The Effect of Hypovitaminosis D and Vitamin D Supplementation on Fracture Nonunion Rates
This trial is active, not recruiting.
|Treatments||vitamin d, placebo|
|Sponsor||Carolinas Healthcare System|
|Start date||February 2011|
|End date||January 2017|
|Trial size||880 participants|
|Trial identifier||NCT01691833, 01-11-09A|
The purpose of the study is to determine whether vitamin D supplementation in patients with hypovitaminosis D can decrease nonunion (failure to heal) incidence in patients with fractures of the humerus, femur, or tibia. The central hypothesis of the study is that vitamin D supplementation in patients with fractures and hypovitaminosis D will decrease the risk of nonunion compared to placebo treatment.
|Endpoint classification||efficacy study|
|Intervention model||parallel assignment|
|Masking||double blind (subject, investigator)|
time frame: up to 15 months post-surgery
time frame: 6-15 months post-injury
Male or female participants at least 18 years old.
Inclusion Criteria: - presence of a long bone fracture (humerus, femur, or tibia) - age greater than or equal to 18 years - ability to follow-up at our clinic for 12 months Exclusion Criteria: - pathologic fractures (i.e. occuring in the presence of abnormal bone such as a tumor, cyst, or Paget's disease) - open fractures (i.e. associated skin disruption) of Gustilo-Anderson type IIIB or C (i.e. significant soft-tissue and bone devitalization) - presence of multiple fractures - delay in presentation for initial treatment of more than 2 weeks from the time of injury - preexisting disorders known to adversely affect bone healing (e.g. diabetes mellitus with HbA1C greater than or equal to 7, peripheral vascular disease, certain connective tissue disorders, and congenital or acquired disorders of bone metabolism) - preexisting disorders affecting Vitamin D metabolism and/or calcium phosphate homeostasis (e.g. renal failure, hepatic failure, congenital defects in vitamin D metabolism, parathyroid disorders, conditions causing abnormal calcium and/or phosphate absorption) - pregnant patients - patients who are unable to provide consent for the study - patients who are unable to swallow due to acuity of illness or physiologic reason - prisoners who are patients because of their vulnerable population and inability to follow-up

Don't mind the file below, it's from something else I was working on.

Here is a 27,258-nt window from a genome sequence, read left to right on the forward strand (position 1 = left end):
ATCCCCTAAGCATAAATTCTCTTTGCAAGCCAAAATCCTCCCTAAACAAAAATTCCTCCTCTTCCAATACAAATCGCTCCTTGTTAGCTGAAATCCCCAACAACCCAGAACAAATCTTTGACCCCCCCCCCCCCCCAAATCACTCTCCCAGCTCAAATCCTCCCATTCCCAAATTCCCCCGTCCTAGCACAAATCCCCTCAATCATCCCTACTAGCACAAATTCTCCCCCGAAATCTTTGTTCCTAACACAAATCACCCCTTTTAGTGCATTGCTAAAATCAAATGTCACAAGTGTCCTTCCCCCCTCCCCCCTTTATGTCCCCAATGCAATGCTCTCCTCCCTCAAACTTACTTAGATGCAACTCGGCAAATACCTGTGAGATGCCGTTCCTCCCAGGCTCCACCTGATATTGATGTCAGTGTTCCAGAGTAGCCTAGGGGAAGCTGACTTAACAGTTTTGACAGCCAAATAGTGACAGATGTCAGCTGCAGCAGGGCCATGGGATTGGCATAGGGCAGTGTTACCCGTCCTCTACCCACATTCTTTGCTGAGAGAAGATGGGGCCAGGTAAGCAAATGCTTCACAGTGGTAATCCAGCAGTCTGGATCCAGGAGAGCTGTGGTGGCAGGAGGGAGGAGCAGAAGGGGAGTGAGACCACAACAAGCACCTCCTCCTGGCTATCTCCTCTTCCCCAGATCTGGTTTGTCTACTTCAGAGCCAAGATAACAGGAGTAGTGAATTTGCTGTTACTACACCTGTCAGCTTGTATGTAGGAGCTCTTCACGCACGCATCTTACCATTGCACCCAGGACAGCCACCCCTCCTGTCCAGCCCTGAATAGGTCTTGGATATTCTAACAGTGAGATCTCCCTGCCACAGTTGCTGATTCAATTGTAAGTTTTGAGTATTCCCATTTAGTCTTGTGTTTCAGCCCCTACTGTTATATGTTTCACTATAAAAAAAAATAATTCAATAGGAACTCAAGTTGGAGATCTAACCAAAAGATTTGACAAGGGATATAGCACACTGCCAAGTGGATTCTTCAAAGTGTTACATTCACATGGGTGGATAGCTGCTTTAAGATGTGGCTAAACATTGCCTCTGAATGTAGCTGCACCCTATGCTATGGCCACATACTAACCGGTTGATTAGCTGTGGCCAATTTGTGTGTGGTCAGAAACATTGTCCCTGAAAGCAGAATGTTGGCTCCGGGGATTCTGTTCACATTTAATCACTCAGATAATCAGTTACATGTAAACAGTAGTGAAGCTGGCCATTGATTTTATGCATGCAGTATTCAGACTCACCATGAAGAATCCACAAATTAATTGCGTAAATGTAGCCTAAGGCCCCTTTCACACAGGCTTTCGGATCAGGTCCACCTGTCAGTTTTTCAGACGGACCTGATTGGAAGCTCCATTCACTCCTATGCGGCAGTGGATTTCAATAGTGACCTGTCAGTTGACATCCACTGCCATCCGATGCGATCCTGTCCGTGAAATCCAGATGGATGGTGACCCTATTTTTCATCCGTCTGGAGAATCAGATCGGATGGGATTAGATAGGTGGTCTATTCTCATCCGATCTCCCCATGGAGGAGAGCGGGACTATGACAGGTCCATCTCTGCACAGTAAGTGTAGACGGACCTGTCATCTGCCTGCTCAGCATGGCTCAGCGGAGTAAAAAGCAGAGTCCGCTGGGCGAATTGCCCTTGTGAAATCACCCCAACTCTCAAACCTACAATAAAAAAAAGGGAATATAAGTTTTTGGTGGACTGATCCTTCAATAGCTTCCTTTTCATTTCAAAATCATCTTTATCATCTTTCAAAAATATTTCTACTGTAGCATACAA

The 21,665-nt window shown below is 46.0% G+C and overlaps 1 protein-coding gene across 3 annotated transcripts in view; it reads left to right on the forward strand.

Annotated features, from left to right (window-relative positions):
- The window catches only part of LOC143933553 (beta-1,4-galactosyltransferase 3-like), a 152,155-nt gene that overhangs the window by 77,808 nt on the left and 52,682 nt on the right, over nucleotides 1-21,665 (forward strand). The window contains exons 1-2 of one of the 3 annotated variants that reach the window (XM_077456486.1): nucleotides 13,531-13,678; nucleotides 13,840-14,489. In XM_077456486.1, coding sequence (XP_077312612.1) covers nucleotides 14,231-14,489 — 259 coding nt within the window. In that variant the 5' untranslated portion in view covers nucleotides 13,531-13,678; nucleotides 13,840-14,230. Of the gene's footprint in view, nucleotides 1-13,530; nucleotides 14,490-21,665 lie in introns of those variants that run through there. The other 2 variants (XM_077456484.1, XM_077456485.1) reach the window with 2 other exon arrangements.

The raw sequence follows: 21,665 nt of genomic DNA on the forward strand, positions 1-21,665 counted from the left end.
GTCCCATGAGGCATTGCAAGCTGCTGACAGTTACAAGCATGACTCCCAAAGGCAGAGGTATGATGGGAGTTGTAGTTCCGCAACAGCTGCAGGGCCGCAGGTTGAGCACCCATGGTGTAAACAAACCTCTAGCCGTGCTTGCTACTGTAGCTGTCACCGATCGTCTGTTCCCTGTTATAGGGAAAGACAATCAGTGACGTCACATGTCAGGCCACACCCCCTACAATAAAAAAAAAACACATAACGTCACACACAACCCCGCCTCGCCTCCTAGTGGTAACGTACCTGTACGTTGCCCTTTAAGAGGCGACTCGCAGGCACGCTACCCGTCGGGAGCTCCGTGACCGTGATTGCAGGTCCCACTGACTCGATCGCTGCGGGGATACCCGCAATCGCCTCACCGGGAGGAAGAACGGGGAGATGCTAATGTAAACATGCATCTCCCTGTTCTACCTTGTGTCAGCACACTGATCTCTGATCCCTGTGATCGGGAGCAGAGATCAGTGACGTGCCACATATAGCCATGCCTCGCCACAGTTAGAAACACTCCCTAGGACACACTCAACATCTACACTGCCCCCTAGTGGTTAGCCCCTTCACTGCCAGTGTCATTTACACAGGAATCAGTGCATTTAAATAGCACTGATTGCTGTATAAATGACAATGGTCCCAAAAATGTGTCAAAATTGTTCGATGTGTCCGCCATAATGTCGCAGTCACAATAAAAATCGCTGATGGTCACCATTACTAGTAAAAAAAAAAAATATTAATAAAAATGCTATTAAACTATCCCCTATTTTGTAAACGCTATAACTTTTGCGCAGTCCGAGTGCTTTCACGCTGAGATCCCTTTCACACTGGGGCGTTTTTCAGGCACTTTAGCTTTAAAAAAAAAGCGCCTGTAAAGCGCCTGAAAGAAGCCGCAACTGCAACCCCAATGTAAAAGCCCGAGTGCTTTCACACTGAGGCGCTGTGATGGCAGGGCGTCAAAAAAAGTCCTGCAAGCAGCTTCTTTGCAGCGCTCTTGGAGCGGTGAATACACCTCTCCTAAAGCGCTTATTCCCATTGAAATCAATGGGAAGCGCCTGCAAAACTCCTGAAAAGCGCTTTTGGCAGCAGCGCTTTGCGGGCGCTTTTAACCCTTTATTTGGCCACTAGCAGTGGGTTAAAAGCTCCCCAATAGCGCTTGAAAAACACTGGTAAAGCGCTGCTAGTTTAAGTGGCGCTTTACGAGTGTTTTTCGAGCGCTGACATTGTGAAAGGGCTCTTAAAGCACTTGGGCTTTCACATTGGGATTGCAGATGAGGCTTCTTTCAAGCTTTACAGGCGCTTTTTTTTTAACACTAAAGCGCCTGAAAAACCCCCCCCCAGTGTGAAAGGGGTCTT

|Official title||The Effect of Hypovitaminosis D and Vitamin D Supplementation on Fracture Nonunion Rates|
|Principal investigator||Madhav Karunakar, MD|
|Description||Vitamin D plays an important role in maintaining calcium and phosphate balance in the body and is important for maintenance of bone formation, remodeling, and healing. An extensive literature search indicates that although there is evidence that vitamin D deficiency is associated with fracture risk, there is no evidence of the role of vitamin D deficiency in subsequent failure to heal. This study aims to determine whether the relationship of vitamin D deficiency to nonunion is clinically relevant by showing whether its treatment can decrease the risk of nonunion. We will determine the incidence of nonunion in patients with untreated hypovitaminosis D and calculate the relative and absolute risk reductions for nonunion with normal vitamin D levels compared to untreated hypovitaminosis D. We will also calculate the relative and absolute risk reductions for nonunion with hypovitaminosis D treated with vitamin D supplementation compared to placebo.|
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